Dairy in the Americas: How Colonialism Left Its Mark on the Continent
A Meat and Dairy Article from All-Creatures.org

FROM Matilde Nuñez del Prado Alanes, SentientMedia.org
February 2022

Only towards the end of the 18th century, the growing need for labor led to concerns about the fertility, birth rate, and breastfeeding practices of female workers, and the imposition of cow’s milk as a necessary food group. The long breastfeeding period to which Indigenous and Black slaves were accustomed seemed to negatively impact fertility and reduce the amount of work for the lactating mother.

map Americas
Leon Ooverweel - Unsplash

The Americas have a long, strange history with milk. While the domestication of animals was a widespread practice in several pre-Columbian cultures, the introduction of milk to the diet on the continent began only in the 16th century as part of the process of territorial occupation and colonial domination. Today, milk production continues to occupy large amounts of land, polluting water and damaging vital ecosystems around the world, and its consumption leads to serious health problems in more than two-thirds of the world’s population.

The introduction of animals to the “New World” was one of the most effective strategies for consolidating the European colonial agenda. The first cows arrived on the continent with Columbus on his second voyage in 1493 and spread throughout the continent in a short time. The introduction and expansion of cattle to the Americas helped the conquerors to occupy territories, destroy native environments, introduce European crops, and support various extractive activities that favored the empire. As anthropologist Rosa E. Ficek writes, “Conquest worked indirectly through bodies of cattle taking up more and more space.” The native inhabitants—animals and humans—were invaded not only by the settlers but also by their animals, who helped transform the Americas’ environments to suit European ends.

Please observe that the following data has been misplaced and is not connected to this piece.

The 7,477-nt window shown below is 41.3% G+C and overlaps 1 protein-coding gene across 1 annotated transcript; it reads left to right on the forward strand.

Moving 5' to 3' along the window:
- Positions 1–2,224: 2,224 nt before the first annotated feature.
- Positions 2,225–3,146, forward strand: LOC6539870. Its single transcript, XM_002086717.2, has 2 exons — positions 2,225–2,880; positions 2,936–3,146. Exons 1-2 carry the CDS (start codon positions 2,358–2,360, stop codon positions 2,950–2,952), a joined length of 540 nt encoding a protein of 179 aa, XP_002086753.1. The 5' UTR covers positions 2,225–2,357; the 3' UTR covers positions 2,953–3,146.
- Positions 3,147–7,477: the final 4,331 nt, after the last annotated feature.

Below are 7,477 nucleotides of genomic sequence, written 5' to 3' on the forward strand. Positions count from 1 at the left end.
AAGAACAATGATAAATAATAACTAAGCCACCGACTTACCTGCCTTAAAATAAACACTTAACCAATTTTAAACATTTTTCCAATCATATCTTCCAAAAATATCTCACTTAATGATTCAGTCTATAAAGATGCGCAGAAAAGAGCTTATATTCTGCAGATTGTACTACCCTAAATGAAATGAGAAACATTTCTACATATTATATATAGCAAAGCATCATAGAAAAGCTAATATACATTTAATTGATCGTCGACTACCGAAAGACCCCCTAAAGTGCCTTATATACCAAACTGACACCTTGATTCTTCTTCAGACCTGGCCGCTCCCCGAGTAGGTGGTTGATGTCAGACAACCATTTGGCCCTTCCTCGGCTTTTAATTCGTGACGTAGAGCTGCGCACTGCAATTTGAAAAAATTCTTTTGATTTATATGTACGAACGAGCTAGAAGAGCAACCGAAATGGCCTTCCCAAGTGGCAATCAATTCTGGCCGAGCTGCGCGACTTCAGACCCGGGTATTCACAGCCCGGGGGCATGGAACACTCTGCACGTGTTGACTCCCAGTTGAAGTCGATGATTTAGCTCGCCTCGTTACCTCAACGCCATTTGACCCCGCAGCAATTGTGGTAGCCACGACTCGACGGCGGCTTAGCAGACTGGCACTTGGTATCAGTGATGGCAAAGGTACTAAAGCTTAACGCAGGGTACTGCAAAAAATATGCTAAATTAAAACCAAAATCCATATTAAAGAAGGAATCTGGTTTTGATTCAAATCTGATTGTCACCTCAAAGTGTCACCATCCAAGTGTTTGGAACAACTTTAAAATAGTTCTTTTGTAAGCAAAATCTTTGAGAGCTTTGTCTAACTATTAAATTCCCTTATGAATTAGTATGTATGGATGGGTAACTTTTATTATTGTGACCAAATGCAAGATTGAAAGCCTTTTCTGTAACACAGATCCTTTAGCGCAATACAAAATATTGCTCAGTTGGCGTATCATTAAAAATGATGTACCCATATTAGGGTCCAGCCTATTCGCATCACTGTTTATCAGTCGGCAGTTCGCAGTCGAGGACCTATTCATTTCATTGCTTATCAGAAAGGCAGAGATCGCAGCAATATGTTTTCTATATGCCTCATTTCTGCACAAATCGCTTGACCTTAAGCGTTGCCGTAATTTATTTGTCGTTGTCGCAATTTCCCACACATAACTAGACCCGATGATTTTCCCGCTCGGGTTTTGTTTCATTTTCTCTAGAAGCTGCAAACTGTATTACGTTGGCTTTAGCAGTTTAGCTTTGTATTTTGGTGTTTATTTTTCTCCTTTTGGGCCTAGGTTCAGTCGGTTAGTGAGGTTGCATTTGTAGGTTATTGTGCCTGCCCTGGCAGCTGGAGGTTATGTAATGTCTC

The importation of animals also had an ideological background bathed in racism and a superiority complex. According to Rebecca Earle, author of The Body of the Conquistador, for Europeans, food made their bodies different from those of the natives. “Without the right foods Europeans would either die, as Columbus feared, or, equally alarmingly, they might turn into Amerindians,” she writes. In addition, the conquerors considered that their methods of agriculture, mostly based on cattle, were better than the local forms. In the eyes of the colonists, the exercise of human dominance over other creatures considered “lesser” was a demonstration of cultural superiority. Imposing their livestock system, transforming human-animal relations, and changing the feeding patterns of the natives was a way of “civilizing” them, which was one of the main objectives of colonization. Thus, food colonialism was not a consequence of the conquest, but an integral part of the imperial project.


Please read the ENTIRE ARTICLE HERE (PDF).

Matilde Nuñez del Prado is the Social Media Fellowship Program Assistant and is from La Paz, Bolivia. She is currently pursuing a Master's Degree in Critical Theory and is close to presenting her thesis in Sociology on cockfighting, as a result of an undercover investigation in the field for 4 years. Her topics of interest are the relationships between humans and other sentient animals from the perspective of so-called Animal Studies or Human-Animal Studies, socio-ecological issues, and the intersectionality between different forms of oppression, domination and exploitation.

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